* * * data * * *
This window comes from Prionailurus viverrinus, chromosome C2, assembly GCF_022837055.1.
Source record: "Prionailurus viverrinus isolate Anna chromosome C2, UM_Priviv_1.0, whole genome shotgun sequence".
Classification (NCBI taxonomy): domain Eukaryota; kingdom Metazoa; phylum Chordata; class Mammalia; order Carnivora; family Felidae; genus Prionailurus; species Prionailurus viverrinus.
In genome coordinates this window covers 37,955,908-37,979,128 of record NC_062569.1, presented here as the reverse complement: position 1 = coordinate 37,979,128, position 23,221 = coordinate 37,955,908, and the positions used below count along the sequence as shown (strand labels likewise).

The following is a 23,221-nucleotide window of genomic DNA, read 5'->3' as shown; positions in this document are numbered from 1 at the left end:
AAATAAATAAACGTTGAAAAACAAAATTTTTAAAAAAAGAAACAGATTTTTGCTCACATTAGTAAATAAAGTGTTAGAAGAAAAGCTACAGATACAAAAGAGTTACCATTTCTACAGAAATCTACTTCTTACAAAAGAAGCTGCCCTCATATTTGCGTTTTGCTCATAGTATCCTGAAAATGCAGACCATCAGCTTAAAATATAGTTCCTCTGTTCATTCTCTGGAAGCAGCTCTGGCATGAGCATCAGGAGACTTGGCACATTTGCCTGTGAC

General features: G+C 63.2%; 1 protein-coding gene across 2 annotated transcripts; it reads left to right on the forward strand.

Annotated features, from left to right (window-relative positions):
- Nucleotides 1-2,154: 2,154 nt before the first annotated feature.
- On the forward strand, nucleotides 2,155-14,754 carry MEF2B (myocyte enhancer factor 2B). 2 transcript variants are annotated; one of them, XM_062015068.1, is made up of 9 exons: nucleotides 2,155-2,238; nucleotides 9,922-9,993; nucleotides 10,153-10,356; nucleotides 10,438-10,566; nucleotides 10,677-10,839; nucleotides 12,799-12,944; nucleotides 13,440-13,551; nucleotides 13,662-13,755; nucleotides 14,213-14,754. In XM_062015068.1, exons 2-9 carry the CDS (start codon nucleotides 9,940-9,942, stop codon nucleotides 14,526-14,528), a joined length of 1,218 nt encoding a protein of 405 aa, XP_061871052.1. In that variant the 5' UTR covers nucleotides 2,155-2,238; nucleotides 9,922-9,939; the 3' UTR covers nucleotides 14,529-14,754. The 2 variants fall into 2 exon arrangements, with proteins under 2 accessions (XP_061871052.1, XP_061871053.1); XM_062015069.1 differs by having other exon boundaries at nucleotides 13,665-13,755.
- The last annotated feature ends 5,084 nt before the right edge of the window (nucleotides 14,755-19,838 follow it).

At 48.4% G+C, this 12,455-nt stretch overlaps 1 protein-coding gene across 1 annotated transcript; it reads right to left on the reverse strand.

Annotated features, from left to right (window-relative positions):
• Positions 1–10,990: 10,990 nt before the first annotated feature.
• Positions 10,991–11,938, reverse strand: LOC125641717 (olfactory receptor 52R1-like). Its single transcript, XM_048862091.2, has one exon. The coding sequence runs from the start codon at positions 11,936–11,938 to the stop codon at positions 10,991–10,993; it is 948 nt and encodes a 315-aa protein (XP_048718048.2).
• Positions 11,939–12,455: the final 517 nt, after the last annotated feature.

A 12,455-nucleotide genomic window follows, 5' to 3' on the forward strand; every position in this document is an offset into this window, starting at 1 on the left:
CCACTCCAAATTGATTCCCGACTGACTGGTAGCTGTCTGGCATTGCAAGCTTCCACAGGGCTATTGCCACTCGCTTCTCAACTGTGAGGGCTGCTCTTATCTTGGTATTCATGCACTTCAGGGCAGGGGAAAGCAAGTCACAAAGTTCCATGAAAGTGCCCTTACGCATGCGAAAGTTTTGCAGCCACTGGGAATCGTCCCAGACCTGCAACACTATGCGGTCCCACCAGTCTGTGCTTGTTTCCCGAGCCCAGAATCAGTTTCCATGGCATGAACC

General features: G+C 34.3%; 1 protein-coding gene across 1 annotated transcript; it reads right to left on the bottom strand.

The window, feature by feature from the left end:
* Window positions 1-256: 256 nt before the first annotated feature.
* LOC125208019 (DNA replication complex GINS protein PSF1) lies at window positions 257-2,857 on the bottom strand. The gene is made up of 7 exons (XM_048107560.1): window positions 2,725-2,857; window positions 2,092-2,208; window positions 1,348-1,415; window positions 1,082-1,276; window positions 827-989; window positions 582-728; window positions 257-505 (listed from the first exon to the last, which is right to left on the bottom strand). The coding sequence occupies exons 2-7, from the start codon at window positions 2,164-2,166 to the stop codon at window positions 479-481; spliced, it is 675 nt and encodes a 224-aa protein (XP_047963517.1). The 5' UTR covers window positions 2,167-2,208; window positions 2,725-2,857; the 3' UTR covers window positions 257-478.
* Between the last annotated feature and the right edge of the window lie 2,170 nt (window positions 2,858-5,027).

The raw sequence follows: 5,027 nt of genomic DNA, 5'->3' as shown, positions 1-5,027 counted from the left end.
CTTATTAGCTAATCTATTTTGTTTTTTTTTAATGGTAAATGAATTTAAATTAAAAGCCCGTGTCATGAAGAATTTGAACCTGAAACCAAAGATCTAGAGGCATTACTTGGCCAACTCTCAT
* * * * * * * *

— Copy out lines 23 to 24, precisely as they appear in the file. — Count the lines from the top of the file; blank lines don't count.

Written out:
* Between the last annotated feature and the right edge of the window lie 2,170 nt (window positions 2,858-5,027).

The raw sequence follows: 5,027 nt of genomic DNA, 5'->3' as shown, positions 1-5,027 counted from the left end.